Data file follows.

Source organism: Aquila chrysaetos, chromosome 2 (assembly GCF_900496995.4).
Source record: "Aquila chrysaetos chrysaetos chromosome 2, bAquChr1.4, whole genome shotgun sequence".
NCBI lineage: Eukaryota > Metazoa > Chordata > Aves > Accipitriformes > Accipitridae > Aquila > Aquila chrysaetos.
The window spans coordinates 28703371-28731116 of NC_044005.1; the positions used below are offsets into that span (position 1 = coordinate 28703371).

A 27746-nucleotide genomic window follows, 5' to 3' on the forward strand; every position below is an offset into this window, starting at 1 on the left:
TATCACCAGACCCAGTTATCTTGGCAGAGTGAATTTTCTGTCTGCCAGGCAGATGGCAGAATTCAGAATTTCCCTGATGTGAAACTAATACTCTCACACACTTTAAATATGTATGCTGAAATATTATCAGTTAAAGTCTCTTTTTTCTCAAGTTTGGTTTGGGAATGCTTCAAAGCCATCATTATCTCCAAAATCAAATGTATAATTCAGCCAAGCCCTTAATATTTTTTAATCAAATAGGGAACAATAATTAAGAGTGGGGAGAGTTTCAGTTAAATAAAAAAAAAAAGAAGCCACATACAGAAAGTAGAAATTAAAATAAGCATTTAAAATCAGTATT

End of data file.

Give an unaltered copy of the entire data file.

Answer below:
Source organism: Aquila chrysaetos, chromosome 2 (assembly GCF_900496995.4).
Source record: "Aquila chrysaetos chrysaetos chromosome 2, bAquChr1.4, whole genome shotgun sequence".
NCBI lineage: Eukaryota > Metazoa > Chordata > Aves > Accipitriformes > Accipitridae > Aquila > Aquila chrysaetos.
The window spans coordinates 28703371-28731116 of NC_044005.1; the positions used below are offsets into that span (position 1 = coordinate 28703371).

A 27746-nucleotide genomic window follows, 5' to 3' on the forward strand; every position below is an offset into this window, starting at 1 on the left:
TATCACCAGACCCAGTTATCTTGGCAGAGTGAATTTTCTGTCTGCCAGGCAGATGGCAGAATTCAGAATTTCCCTGATGTGAAACTAATACTCTCACACACTTTAAATATGTATGCTGAAATATTATCAGTTAAAGTCTCTTTTTTCTCAAGTTTGGTTTGGGAATGCTTCAAAGCCATCATTATCTCCAAAATCAAATGTATAATTCAGCCAAGCCCTTAATATTTTTTAATCAAATAGGGAACAATAATTAAGAGTGGGGAGAGTTTCAGTTAAATAAAAAAAAAAAGAAGCCACATACAGAAAGTAGAAATTAAAATAAGCATTTAAAATCAGTATT